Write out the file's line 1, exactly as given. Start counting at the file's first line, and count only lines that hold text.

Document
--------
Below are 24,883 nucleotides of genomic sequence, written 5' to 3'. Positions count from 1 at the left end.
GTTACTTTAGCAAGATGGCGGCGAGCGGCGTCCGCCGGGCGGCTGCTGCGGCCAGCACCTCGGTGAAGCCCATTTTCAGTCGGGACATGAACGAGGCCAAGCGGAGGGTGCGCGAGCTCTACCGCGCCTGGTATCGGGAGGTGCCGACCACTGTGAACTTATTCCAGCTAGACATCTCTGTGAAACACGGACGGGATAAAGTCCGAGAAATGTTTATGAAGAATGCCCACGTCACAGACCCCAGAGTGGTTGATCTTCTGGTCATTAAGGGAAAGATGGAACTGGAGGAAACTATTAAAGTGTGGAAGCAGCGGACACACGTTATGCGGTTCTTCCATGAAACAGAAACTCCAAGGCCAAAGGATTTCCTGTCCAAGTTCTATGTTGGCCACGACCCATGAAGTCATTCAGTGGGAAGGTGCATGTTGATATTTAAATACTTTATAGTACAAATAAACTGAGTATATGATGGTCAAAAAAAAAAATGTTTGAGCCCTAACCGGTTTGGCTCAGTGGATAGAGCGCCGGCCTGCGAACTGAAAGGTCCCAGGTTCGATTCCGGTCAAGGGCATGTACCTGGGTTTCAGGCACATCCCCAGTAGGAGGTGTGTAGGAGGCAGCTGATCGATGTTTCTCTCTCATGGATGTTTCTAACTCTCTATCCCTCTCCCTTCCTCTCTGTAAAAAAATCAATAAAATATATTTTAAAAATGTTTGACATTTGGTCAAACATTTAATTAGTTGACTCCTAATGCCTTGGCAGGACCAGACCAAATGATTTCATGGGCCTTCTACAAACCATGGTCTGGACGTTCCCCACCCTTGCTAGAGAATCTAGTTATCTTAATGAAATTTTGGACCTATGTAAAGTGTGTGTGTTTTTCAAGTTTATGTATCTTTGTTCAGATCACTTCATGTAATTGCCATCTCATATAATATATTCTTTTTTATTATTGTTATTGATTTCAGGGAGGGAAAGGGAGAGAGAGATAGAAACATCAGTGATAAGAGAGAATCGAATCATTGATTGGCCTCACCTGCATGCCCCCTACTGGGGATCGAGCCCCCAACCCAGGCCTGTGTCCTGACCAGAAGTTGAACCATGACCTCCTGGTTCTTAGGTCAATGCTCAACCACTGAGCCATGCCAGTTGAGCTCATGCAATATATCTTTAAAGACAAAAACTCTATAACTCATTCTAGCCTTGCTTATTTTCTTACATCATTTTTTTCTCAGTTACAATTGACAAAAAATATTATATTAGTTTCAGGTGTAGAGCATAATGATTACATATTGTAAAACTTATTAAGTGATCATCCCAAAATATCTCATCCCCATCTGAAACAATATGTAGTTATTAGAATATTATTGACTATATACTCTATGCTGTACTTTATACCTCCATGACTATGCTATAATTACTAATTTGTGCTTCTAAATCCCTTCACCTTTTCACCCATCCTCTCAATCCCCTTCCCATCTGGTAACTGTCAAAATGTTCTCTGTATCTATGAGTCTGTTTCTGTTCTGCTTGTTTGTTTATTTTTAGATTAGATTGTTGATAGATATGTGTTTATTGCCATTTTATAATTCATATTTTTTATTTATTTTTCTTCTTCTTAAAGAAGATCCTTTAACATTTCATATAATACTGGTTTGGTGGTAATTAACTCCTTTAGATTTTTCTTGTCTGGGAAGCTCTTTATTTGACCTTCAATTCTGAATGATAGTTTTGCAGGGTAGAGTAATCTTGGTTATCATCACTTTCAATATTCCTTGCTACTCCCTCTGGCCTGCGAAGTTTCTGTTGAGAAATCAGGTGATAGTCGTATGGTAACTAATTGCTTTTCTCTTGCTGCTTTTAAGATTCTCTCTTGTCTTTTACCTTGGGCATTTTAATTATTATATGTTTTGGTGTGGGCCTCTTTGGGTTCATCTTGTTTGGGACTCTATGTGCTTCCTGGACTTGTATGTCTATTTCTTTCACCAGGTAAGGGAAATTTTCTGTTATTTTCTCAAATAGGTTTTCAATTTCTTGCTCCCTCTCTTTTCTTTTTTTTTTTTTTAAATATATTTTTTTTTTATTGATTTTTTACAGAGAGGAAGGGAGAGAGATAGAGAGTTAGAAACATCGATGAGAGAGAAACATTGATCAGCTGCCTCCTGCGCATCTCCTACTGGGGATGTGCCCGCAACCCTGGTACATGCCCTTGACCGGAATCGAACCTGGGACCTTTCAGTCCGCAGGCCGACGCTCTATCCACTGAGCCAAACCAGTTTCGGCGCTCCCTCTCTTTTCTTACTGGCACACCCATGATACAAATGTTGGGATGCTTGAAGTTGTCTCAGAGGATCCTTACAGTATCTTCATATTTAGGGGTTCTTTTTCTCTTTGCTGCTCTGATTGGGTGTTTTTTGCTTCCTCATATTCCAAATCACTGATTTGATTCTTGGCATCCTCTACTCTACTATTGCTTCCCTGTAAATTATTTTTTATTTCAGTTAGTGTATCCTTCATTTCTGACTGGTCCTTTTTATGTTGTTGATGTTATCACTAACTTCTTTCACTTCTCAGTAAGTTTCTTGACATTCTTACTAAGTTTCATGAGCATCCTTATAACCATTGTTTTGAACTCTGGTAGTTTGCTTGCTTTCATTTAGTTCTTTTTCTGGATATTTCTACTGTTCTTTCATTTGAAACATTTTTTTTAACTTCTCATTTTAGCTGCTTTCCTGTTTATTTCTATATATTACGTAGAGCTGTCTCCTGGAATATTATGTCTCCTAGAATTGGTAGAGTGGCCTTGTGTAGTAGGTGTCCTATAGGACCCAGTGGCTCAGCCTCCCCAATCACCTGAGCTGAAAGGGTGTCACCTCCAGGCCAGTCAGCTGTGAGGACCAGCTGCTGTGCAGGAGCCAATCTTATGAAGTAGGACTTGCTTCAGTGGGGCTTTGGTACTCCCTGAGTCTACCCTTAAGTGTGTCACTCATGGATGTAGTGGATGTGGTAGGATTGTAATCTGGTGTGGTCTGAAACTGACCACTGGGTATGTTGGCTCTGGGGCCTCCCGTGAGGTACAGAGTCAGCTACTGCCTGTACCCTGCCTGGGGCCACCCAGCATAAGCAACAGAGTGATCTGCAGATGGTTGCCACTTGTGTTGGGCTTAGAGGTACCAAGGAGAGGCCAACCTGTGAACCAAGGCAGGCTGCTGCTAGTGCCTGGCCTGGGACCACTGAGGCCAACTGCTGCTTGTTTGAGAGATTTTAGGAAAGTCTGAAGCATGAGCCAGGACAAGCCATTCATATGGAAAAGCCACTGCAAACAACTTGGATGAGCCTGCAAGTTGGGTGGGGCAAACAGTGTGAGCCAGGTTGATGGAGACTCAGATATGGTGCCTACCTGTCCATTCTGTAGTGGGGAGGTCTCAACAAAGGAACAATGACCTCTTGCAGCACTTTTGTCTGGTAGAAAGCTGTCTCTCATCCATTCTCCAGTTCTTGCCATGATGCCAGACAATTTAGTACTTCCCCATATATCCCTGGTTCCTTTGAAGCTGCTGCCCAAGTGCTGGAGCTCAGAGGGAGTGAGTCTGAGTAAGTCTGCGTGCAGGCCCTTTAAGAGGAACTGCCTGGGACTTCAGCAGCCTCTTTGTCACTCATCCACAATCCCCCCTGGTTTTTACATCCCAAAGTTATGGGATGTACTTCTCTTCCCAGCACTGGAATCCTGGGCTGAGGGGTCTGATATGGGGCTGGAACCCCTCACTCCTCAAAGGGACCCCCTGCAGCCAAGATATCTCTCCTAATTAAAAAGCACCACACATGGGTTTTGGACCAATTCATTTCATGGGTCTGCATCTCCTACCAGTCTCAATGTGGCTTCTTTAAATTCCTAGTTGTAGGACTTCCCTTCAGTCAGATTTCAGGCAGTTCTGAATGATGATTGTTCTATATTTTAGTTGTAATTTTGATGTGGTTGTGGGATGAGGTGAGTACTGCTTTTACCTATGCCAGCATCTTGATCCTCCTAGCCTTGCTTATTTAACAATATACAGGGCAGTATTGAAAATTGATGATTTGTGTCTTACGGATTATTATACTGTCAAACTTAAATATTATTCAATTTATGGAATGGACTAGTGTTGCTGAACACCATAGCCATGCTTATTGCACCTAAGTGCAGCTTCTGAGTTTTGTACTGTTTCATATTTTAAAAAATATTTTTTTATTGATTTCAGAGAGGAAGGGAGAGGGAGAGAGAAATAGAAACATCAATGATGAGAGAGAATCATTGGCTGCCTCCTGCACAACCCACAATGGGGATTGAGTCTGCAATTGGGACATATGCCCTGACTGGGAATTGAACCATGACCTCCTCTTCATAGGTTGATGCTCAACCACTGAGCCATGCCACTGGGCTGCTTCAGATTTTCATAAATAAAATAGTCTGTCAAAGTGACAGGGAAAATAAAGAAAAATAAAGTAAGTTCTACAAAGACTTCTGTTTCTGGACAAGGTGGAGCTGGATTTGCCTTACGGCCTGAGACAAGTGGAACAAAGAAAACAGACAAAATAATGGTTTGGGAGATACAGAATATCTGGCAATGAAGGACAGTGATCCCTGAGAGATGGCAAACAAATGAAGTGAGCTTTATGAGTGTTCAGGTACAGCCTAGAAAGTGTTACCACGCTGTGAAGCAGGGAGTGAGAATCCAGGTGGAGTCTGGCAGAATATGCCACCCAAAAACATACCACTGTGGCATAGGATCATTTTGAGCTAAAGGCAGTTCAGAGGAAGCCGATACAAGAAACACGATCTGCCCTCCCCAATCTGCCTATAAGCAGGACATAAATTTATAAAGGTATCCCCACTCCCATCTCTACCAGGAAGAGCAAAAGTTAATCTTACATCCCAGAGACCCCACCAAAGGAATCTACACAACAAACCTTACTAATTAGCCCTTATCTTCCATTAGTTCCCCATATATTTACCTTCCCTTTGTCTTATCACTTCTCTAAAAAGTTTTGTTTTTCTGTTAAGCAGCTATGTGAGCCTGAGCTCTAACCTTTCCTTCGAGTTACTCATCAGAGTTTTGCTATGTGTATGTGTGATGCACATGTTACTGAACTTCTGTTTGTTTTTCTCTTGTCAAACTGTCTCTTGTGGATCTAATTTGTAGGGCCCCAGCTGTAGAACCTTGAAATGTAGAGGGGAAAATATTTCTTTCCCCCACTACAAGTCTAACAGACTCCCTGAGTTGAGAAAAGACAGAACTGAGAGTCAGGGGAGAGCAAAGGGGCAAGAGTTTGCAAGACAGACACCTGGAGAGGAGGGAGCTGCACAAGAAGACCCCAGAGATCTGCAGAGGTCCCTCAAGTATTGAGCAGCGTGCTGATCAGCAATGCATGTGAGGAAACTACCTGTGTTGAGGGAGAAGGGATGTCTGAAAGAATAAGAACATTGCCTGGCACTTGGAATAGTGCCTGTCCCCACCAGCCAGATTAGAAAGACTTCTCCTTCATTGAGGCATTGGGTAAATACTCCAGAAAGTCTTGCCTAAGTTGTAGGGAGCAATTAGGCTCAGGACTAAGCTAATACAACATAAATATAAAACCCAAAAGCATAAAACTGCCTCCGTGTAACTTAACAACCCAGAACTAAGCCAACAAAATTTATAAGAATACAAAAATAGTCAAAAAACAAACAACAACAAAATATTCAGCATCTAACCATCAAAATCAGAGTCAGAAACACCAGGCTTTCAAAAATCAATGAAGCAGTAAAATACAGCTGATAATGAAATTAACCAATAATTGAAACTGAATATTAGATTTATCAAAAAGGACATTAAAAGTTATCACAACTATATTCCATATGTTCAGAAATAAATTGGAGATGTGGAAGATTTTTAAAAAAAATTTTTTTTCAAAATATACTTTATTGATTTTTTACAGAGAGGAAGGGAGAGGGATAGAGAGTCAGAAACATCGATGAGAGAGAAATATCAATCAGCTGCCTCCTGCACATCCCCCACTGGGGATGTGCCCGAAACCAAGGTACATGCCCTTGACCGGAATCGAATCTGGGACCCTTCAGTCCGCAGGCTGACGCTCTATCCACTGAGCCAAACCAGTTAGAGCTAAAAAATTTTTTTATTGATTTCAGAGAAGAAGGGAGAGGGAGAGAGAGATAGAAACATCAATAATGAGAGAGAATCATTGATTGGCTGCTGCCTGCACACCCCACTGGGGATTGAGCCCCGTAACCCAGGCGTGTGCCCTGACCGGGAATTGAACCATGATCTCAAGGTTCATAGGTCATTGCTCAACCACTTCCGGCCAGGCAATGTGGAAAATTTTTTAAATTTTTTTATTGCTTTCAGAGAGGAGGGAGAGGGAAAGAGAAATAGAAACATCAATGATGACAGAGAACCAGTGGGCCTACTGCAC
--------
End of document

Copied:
Below are 24,883 nucleotides of genomic sequence, written 5' to 3'. Positions count from 1 at the left end.